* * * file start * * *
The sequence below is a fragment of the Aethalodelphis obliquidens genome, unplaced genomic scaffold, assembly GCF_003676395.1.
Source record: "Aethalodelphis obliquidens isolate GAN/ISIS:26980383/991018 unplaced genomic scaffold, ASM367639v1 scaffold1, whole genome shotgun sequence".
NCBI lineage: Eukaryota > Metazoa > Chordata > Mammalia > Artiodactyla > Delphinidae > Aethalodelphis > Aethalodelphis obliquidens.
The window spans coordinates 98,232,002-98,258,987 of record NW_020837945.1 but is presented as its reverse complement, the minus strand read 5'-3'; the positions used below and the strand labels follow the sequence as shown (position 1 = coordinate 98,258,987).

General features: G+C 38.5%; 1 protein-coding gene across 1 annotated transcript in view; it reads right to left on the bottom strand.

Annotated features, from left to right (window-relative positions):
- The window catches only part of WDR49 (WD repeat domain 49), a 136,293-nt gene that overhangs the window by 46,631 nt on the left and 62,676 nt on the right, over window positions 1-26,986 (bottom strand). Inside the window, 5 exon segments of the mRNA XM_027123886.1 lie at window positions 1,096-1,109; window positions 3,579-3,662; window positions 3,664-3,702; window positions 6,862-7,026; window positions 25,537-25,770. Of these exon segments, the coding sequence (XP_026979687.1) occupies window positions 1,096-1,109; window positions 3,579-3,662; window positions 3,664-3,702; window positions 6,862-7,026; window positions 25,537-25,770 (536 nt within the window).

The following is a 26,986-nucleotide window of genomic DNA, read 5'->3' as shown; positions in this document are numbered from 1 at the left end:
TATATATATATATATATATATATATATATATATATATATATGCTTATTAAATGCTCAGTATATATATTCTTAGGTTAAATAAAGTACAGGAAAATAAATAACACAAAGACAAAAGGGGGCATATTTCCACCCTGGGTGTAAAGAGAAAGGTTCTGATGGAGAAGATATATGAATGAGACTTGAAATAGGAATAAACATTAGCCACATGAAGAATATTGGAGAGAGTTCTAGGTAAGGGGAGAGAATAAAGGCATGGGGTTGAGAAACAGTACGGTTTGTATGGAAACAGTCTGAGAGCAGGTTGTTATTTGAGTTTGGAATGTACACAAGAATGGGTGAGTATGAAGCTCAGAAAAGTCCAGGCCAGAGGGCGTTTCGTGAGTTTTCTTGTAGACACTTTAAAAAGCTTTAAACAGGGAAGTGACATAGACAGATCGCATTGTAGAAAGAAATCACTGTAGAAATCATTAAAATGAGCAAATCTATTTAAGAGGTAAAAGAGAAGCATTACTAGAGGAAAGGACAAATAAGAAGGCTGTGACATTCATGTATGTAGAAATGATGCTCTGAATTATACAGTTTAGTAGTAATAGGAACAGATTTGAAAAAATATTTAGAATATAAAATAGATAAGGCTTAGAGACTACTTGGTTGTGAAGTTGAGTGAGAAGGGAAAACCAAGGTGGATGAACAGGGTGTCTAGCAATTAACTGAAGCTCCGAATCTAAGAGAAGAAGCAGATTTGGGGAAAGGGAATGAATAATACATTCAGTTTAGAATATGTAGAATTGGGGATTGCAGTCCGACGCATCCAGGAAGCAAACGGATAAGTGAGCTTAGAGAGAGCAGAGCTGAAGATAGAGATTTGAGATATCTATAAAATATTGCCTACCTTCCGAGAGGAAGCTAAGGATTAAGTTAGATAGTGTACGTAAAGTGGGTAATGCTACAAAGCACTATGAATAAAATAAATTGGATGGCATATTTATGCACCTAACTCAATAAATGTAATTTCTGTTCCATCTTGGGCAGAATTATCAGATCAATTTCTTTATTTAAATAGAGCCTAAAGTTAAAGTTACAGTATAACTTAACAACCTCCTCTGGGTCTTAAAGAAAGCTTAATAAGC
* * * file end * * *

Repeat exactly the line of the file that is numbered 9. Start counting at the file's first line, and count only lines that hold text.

TATATATATATATATATATATATATATATATATATATATATGCTTATTAAATGCTCAGTATATATATTCTTAGGTTAAATAAAGTACAGGAAAATAAATAACACAAAGACAAAAGGGGGCATATTTCCACCCTGGGTGTAAAGAGAAAGGTTCTGATGGAGAAGATATATGAATGAGACTTGAAATAGGAATAAACATTAGCCACATGAAGAATATTGGAGAGAGTTCTAGGTAAGGGGAGAGAATAAAGGCATGGGGTTGAGAAACAGTACGGTTTGTATGGAAACAGTCTGAGAGCAGGTTGTTATTTGAGTTTGGAATGTACACAAGAATGGGTGAGTATGAAGCTCAGAAAAGTCCAGGCCAGAGGGCGTTTCGTGAGTTTTCTTGTAGACACTTTAAAAAGCTTTAAACAGGGAAGTGACATAGACAGATCGCATTGTAGAAAGAAATCACTGTAGAAATCATTAAAATGAGCAAATCTATTTAAGAGGTAAAAGAGAAGCATTACTAGAGGAAAGGACAAATAAGAAGGCTGTGACATTCATGTATGTAGAAATGATGCTCTGAATTATACAGTTTAGTAGTAATAGGAACAGATTTGAAAAAATATTTAGAATATAAAATAGATAAGGCTTAGAGACTACTTGGTTGTGAAGTTGAGTGAGAAGGGAAAACCAAGGTGGATGAACAGGGTGTCTAGCAATTAACTGAAGCTCCGAATCTAAGAGAAGAAGCAGATTTGGGGAAAGGGAATGAATAATACATTCAGTTTAGAATATGTAGAATTGGGGATTGCAGTCCGACGCATCCAGGAAGCAAACGGATAAGTGAGCTTAGAGAGAGCAGAGCTGAAGATAGAGATTTGAGATATCTATAAAATATTGCCTACCTTCCGAGAGGAAGCTAAGGATTAAGTTAGATAGTGTACGTAAAGTGGGTAATGCTACAAAGCACTATGAATAAAATAAATTGGATGGCATATTTATGCACCTAACTCAATAAATGTAATTTCTGTTCCATCTTGGGCAGAATTATCAGATCAATTTCTTTATTTAAATAGAGCCTAAAGTTAAAGTTACAGTATAACTTAACAACCTCCTCTGGGTCTTAAAGAAAGCTTAATAAGC